“There had been a time when it felt like to be a brand with a capital B, you sort of needed to take a step back. The brand needed to be bigger than the designer in some ways,” he said. “The kernel of truth that I kept on circling back to is that Altuzarra is a very, very personal thing to me, my name being on the door.”

Altuzarra and Carmi cut costs, including letting go of 15 percent of the staff, and began experimenting. A home collaboration with Etsy, planned before the pandemic but launched in April 2020, was a sell-out success, inspiring them to add the category to the main line in November 2021. (It’s already nearly sold-out, just months later.) Knitwear, too, became a huge priority with a take that was more “feminine, sophisticated — not just sweatsuits,” as Carmi described it. The category now makes up almost 50 percent of the business, even as clients come back to more tailored looks.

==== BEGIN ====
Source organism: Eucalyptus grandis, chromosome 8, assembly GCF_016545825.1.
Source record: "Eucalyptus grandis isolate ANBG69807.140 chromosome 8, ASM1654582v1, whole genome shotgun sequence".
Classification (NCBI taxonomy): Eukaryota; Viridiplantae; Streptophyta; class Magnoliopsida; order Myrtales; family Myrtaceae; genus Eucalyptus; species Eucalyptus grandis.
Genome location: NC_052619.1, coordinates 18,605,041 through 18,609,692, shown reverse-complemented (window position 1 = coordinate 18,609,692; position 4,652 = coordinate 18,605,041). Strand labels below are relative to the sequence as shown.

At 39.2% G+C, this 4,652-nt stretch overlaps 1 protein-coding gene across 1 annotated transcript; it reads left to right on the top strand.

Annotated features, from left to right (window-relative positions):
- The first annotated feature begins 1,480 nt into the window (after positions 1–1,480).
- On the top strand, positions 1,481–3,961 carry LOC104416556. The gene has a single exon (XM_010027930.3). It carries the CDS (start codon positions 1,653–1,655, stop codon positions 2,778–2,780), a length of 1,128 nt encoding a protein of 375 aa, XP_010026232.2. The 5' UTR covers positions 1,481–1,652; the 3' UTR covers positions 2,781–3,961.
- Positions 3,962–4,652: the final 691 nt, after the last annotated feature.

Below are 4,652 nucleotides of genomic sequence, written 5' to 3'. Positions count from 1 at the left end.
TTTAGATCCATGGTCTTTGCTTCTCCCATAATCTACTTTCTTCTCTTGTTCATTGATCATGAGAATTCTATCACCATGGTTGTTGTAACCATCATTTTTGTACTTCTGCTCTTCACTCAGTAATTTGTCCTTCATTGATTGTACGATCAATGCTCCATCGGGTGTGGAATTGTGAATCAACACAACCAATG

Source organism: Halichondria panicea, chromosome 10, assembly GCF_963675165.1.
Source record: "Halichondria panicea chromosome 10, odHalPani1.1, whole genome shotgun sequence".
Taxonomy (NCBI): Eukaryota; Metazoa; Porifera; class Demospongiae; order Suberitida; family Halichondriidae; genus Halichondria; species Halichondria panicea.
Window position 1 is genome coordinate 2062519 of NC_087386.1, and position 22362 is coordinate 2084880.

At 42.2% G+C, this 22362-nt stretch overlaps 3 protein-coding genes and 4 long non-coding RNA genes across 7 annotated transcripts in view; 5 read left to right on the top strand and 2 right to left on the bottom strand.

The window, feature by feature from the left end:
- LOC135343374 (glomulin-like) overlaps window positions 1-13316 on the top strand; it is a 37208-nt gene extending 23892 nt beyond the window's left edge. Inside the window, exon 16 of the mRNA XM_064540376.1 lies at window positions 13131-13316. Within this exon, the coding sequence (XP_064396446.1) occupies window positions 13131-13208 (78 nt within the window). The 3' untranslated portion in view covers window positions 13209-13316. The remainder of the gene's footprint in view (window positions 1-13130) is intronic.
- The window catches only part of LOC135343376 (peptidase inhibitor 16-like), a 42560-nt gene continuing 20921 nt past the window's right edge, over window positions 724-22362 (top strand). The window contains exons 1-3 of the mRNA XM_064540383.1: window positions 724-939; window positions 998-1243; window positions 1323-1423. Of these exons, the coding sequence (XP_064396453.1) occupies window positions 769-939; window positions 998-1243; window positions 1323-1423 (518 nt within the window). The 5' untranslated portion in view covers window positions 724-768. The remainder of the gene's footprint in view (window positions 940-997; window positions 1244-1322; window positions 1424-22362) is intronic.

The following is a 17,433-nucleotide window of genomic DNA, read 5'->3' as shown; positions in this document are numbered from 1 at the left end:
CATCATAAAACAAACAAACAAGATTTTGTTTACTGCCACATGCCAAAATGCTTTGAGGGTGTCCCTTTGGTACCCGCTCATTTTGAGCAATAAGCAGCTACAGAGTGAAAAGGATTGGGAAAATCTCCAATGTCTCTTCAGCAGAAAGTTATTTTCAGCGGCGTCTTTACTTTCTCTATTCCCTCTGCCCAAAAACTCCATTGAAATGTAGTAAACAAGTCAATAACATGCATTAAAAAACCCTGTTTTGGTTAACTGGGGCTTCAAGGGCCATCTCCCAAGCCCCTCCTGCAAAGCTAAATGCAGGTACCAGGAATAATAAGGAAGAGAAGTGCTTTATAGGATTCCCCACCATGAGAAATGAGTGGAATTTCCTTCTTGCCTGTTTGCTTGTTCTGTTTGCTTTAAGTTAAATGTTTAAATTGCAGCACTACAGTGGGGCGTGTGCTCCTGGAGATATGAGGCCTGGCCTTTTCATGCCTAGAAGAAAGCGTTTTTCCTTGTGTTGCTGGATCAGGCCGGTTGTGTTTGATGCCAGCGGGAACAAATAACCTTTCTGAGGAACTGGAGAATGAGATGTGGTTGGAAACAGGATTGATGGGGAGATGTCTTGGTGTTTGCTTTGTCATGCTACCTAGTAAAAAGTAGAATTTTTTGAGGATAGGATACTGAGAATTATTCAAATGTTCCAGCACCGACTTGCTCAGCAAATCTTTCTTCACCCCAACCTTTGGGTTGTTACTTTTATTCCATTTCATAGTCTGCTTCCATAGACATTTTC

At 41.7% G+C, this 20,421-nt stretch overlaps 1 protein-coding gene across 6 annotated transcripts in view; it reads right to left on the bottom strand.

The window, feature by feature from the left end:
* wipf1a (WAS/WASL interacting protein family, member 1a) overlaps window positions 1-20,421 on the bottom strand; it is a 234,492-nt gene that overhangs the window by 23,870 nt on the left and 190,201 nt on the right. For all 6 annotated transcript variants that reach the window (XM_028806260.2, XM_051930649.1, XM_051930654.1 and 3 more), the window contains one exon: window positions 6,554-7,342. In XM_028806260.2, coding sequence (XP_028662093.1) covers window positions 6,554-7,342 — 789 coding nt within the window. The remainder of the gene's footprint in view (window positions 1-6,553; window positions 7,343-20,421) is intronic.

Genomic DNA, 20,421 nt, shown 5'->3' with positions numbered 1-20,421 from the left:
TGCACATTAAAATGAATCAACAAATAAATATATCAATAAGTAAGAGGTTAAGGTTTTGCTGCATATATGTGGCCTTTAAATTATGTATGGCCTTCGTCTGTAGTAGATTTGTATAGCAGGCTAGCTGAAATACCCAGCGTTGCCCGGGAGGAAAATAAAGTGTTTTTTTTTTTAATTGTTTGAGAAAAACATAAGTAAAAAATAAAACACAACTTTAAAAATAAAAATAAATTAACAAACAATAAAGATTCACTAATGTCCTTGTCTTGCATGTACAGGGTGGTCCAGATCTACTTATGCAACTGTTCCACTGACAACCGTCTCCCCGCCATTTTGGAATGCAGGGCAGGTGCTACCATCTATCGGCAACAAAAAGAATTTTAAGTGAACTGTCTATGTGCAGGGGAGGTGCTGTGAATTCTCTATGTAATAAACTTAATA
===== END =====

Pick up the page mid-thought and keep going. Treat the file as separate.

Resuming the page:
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They also dialled back the number of main line collections they produced per year from four to two, reducing the amount of time and energy Altuzarra spent on that part of the business.

“The most common pitfall [for brands that only design two seasons a year] is that there’s not enough variety,” Carmi said. “So the breadth of the collection really hasn’t changed. Because of the six months cycle, there’s outwear, coats and summer dresses in both collections.”

Altu, marketed as a 'genderful' line, launched in late 2020.
Altu, marketed as a 'genderful' line, launched in late 2021. (Courtesy of Altuzarra)

Then there was the launch of Altu in late 2021, a lower-priced second line which the company has marketed as “genderful.”